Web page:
After three year wait, Shelley re-emerged with an album produced by the inescapable Stephen Hague. It wasn’t bad. The singles were strong, but it seemed to lack a certain flair the first two albums had in excess. Maybe the sad fact was that by 1986, everything pop was synthpop. In the last decade I’ve been tracking down the 12″ singles from this album as they are the only Shelley rarities not on CD.
Following that album, Shelley seemed to disappear, until three years later the ’81 Buzzcocks lineup reformed for a series of gigs. The main duo of Shelley and Steve Diggle would helm various versions of the band and in 1993 they made a new album that is the only Buzzcocks in the Record Cell: “Trade Test Transmission.” No… wait. That’s not quite true, I just remembered that I have a Buzzcocks laserdisc [which I’ve never seen] that came out in the USA [!] in 1990 called “Live Legends.” I think it’s a show from 1980. I’ll need to crank that one up and finally watch it this weekend.
1994 finally brought the CDs of “Homosapien” and “XL-1” but owing to the budgetary impact of my first computer purchase [a top of the line 1993 Macintosh @ $4500 – really] and a move that happened at the same time, I did not get these CDs for another 7-8 years. The “Homosapien” CD had some clear editing errors that saw the beginnings and endings of the bonus tracks all messed up, but if listened to in a linear fashion, it sounds just fine. All of the bonus tracks that either album required were added.
Around that time was the one time that I actually saw The Buzzcocks live at the club at Jannus Landing in St. Petersburg. My friend Tom was just back from the UK with a British wife who loved two bands more than any other: Gong and The Buzzcocks. I know, I know. I can’t make up that sort of thing. Would I be interested in seeing them in St. Pete? Most definitely! I got to meet Tom’s wife and I drove us all the 90 minutes to the gig. The band were inside the club at Jannus Landing, not the patio/outdoors venue. It was a zippy, upbeat concert that had everyone singing along with the closing “Everybody’s Happy Nowadays.” We got back into town after 3:00 and fortunately, I was a lot younger then. Four hours later it was off to work with me. Looking back, I’m so glad that I made the effort! It would be my only Pete Shelley concert moment.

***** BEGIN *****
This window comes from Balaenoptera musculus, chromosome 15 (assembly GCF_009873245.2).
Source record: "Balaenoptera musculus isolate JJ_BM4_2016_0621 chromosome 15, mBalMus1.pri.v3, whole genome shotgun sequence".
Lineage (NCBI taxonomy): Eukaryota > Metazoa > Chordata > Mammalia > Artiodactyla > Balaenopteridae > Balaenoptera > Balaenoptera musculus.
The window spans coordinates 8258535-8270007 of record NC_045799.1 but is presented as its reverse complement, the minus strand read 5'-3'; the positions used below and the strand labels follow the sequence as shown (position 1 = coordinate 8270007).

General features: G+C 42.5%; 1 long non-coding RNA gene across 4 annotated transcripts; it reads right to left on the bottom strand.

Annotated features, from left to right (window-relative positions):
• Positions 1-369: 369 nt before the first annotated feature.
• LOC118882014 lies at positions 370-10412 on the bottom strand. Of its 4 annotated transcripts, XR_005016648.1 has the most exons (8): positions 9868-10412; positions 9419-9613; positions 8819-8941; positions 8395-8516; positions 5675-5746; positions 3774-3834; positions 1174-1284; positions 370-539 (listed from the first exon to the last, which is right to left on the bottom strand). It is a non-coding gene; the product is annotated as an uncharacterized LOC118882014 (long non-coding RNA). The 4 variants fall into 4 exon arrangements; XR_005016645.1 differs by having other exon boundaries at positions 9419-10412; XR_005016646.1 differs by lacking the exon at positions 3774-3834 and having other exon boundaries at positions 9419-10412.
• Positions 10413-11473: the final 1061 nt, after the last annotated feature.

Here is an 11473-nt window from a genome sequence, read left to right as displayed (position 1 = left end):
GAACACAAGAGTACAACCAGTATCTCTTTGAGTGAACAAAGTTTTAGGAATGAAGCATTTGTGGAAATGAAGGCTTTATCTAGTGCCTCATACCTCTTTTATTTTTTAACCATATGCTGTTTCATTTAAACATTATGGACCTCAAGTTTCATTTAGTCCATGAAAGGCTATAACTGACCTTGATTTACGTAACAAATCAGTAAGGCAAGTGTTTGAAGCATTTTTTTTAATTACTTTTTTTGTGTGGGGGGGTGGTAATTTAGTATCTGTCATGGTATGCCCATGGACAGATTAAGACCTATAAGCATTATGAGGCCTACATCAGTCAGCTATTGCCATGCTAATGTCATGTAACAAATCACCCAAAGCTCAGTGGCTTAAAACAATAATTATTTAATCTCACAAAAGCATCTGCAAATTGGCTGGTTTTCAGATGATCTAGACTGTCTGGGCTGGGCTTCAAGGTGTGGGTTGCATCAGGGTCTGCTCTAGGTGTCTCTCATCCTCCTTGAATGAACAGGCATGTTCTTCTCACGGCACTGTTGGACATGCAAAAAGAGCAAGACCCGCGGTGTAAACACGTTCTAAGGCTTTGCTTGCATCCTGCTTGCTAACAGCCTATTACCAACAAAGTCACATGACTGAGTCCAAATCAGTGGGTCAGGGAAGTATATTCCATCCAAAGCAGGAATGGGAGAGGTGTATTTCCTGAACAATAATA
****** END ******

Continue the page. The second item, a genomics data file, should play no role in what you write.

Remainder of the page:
One thing that has stuck in my craw was how difficult it was to get the Buzzcocks albums on CD. The “Product” box in 1989 would have been the thing to buy to finally take the Buzzcocks plunge, but I never saw it in anything but the cassette version in any record stores I traveled in. It’s still on my want list. I’ve been a little better at buying all of the ’84-’88 solo singles that were not on CD, with the exception of “Homosapien II” from 1989. That one I’ve never seen, but I have “On Your Own” and recently got “Blue Eyes.” I still need “I Surrender,” “Never Again,” and “Waiting For Love” [in addition to “Homosapien II”] to craft that Shelley rarities REVO edition, Be sure to play some Pete Shelley; Buzzcocks or solo, this weekend as we mourn the loss of a vibrant talent who managed to blaze vital D.I.Y. trails in addition to being the 800 lb gorilla of punk-pop, and also a maker of dynamic club music that blazed new trails for synthpop at the dawn of the genre.